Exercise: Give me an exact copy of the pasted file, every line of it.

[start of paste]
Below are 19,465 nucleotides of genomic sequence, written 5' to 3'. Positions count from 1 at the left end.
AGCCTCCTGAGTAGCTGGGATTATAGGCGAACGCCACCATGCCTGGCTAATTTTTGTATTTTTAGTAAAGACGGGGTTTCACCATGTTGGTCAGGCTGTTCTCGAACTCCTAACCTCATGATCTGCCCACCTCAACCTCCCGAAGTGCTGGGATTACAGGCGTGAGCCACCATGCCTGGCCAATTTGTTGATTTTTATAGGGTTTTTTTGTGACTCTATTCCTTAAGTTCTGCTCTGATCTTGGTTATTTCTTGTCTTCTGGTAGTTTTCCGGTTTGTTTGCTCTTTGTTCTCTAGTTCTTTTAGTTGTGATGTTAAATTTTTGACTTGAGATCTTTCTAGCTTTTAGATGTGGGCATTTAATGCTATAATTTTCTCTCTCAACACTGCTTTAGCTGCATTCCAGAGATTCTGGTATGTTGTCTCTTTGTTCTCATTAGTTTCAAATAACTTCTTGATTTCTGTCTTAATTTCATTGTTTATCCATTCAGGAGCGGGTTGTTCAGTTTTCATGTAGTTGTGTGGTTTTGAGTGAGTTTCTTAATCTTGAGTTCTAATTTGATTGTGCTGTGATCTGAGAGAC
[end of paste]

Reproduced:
Below are 19,465 nucleotides of genomic sequence, written 5' to 3'. Positions count from 1 at the left end.
AGCCTCCTGAGTAGCTGGGATTATAGGCGAACGCCACCATGCCTGGCTAATTTTTGTATTTTTAGTAAAGACGGGGTTTCACCATGTTGGTCAGGCTGTTCTCGAACTCCTAACCTCATGATCTGCCCACCTCAACCTCCCGAAGTGCTGGGATTACAGGCGTGAGCCACCATGCCTGGCCAATTTGTTGATTTTTATAGGGTTTTTTTGTGACTCTATTCCTTAAGTTCTGCTCTGATCTTGGTTATTTCTTGTCTTCTGGTAGTTTTCCGGTTTGTTTGCTCTTTGTTCTCTAGTTCTTTTAGTTGTGATGTTAAATTTTTGACTTGAGATCTTTCTAGCTTTTAGATGTGGGCATTTAATGCTATAATTTTCTCTCTCAACACTGCTTTAGCTGCATTCCAGAGATTCTGGTATGTTGTCTCTTTGTTCTCATTAGTTTCAAATAACTTCTTGATTTCTGTCTTAATTTCATTGTTTATCCATTCAGGAGCGGGTTGTTCAGTTTTCATGTAGTTGTGTGGTTTTGAGTGAGTTTCTTAATCTTGAGTTCTAATTTGATTGTGCTGTGATCTGAGAGAC